Environment Sciences & Engineering
1301 Michael Hooker Research Center
1996 University of Virginia BA, Environmental Sciences w/ a minor in Chemistry
1998 UNC School of Public Health MS, Environmental Sciences and Engineering
2003 UNC School of Public Health PhD, Environmental Sciences and Engineering
Dr. Stewart is developing novel techniques to detect and track pathogens in water. She is particularly interested in linkages between ecosystems and human health and well-being. Areas of specialty include water and shellfish quality. She is also interested in evaluating impacts of non-point source pollution, and in evaluating the manner in which human activities (development, stormwater management) can affect their exposure to microbial contaminants. Overall, this research is leading to a greater understanding of how environmental conditions can affect human health, and how humans themselves influence this process.
DiDonato, GT, JR Stewart*, DM Sanger, BJ Robinson, BC Thompson, AF Holland and R Van Dolah (2009)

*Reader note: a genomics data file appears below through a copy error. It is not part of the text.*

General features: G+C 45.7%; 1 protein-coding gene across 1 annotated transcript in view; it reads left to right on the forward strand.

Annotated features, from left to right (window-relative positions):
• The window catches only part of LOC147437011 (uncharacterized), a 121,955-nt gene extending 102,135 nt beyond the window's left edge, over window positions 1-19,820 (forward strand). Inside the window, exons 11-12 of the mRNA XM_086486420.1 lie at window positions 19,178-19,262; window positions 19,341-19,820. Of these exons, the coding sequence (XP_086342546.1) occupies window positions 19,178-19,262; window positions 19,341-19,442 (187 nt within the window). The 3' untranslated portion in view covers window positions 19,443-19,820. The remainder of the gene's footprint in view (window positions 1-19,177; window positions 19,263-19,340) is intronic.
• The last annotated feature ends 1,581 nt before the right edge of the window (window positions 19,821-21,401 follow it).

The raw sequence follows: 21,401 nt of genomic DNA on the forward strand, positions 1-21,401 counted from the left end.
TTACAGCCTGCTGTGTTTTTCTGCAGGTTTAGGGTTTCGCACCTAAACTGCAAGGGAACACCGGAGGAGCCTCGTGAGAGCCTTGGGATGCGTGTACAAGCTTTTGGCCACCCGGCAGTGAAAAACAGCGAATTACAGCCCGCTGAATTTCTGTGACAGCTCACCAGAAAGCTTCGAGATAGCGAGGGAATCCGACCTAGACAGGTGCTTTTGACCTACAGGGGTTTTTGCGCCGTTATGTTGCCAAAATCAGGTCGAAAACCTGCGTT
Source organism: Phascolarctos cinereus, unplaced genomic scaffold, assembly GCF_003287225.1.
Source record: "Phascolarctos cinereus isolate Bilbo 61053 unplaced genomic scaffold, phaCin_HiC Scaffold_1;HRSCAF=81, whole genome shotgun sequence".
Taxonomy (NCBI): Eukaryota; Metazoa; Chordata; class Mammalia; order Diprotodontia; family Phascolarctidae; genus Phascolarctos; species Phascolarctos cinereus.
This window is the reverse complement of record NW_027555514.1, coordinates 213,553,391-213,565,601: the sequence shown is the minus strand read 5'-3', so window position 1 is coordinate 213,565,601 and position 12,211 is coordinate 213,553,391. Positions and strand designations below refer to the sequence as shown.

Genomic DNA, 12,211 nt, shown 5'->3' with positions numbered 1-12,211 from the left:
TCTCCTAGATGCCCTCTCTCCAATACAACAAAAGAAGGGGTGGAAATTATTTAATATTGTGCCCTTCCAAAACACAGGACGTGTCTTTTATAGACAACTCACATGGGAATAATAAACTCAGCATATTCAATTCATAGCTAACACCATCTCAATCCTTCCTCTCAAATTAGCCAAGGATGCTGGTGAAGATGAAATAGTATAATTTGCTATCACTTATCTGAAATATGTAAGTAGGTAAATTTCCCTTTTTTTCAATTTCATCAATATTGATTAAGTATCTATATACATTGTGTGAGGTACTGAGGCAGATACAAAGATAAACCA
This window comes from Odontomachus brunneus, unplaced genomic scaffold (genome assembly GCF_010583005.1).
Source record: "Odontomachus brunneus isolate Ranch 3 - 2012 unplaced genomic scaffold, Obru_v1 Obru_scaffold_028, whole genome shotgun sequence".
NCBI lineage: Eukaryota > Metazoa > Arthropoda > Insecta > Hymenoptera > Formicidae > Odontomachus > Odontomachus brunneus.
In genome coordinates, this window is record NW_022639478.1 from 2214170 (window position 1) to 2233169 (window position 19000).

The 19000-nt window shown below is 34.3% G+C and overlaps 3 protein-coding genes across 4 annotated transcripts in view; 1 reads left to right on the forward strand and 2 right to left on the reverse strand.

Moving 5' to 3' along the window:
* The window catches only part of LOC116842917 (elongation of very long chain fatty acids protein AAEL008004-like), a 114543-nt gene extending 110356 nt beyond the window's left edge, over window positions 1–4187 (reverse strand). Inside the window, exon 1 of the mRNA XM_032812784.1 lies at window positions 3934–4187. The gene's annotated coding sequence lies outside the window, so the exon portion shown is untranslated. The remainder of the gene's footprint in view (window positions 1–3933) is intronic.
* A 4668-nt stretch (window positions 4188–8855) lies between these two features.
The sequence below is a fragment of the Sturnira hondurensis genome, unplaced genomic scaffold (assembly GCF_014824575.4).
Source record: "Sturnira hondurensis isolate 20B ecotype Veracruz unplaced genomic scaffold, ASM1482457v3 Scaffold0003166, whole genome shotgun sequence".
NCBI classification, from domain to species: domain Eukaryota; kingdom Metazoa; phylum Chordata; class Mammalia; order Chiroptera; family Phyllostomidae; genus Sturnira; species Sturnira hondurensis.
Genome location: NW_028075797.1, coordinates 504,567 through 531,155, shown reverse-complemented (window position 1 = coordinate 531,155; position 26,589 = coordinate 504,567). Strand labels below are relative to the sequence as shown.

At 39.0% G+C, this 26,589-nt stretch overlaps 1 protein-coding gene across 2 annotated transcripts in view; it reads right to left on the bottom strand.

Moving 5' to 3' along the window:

Effects of changing land use on the microbial water quality of tidal creeks.
Marine Pollution Bulletin: vol.58, p.97-106.
Stewart*, JR, RJ Gast, RS Fujioka, HM Solo-Gabriele, JS Meschke, LA Amaral-Zettler, E Del Castillo, MF Polz, TK Collier, MS Strom, CD Sinigalliano, PDR Moeller and AF Holland (2008)
The coastal environment and human health: Microbial indicators, pathogens, sentinels and reservoirs.
Environmental Health: vol.suppl 2, p.S3.
Stewart, JR, J Santo Domingo, and TJ Wade (2007)
Fecal pollution, public health and microbial source tracking. Ch. 1 In: Microbial Source Tracking. J Santo Domingo and M Sadowsky (eds).
American Society for Microbiology Press, Washington, D.C.
Stewart*, JR, JW Daugomah, DE Chestnut, DA Graves, MD Sobsey and GI Scott (2006)
FRNA coliphage typing for microbial source tracking in surface waters.
Journal of Applied Microbiology: vol.101, p.1015-26.
Stewart*, JR, RD Ellender, JA Gooch, S Jiang, SP Myoda, & SB Weisberg (2003)
Recommendations for microbial source tracking: Lessons from a methods comparison study.
Journal of Water and Health: vol.1, p.225-31.